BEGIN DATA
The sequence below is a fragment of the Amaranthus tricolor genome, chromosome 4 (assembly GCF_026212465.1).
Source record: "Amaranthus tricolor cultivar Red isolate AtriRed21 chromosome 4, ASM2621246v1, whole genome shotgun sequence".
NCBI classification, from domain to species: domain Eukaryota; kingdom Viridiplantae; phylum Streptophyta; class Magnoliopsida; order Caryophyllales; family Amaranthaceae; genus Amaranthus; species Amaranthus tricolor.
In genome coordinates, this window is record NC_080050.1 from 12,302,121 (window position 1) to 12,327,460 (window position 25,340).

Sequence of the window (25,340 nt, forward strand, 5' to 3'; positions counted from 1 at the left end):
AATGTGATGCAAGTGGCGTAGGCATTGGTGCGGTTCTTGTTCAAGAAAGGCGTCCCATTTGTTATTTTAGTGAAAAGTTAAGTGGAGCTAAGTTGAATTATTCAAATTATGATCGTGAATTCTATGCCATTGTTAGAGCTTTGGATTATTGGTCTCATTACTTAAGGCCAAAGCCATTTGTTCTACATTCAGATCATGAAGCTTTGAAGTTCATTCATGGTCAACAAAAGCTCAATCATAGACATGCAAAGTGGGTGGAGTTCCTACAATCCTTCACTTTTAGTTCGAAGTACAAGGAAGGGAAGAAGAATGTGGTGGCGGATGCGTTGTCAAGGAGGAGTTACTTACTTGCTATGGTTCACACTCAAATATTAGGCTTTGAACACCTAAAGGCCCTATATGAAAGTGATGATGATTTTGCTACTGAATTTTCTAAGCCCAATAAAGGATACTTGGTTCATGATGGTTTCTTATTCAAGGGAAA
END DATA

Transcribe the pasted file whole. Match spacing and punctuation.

The sequence below is a fragment of the Amaranthus tricolor genome, chromosome 4 (assembly GCF_026212465.1).
Source record: "Amaranthus tricolor cultivar Red isolate AtriRed21 chromosome 4, ASM2621246v1, whole genome shotgun sequence".
NCBI classification, from domain to species: domain Eukaryota; kingdom Viridiplantae; phylum Streptophyta; class Magnoliopsida; order Caryophyllales; family Amaranthaceae; genus Amaranthus; species Amaranthus tricolor.
In genome coordinates, this window is record NC_080050.1 from 12,302,121 (window position 1) to 12,327,460 (window position 25,340).

Sequence of the window (25,340 nt, forward strand, 5' to 3'; positions counted from 1 at the left end):
AATGTGATGCAAGTGGCGTAGGCATTGGTGCGGTTCTTGTTCAAGAAAGGCGTCCCATTTGTTATTTTAGTGAAAAGTTAAGTGGAGCTAAGTTGAATTATTCAAATTATGATCGTGAATTCTATGCCATTGTTAGAGCTTTGGATTATTGGTCTCATTACTTAAGGCCAAAGCCATTTGTTCTACATTCAGATCATGAAGCTTTGAAGTTCATTCATGGTCAACAAAAGCTCAATCATAGACATGCAAAGTGGGTGGAGTTCCTACAATCCTTCACTTTTAGTTCGAAGTACAAGGAAGGGAAGAAGAATGTGGTGGCGGATGCGTTGTCAAGGAGGAGTTACTTACTTGCTATGGTTCACACTCAAATATTAGGCTTTGAACACCTAAAGGCCCTATATGAAAGTGATGATGATTTTGCTACTGAATTTTCTAAGCCCAATAAAGGATACTTGGTTCATGATGGTTTCTTATTCAAGGGAAA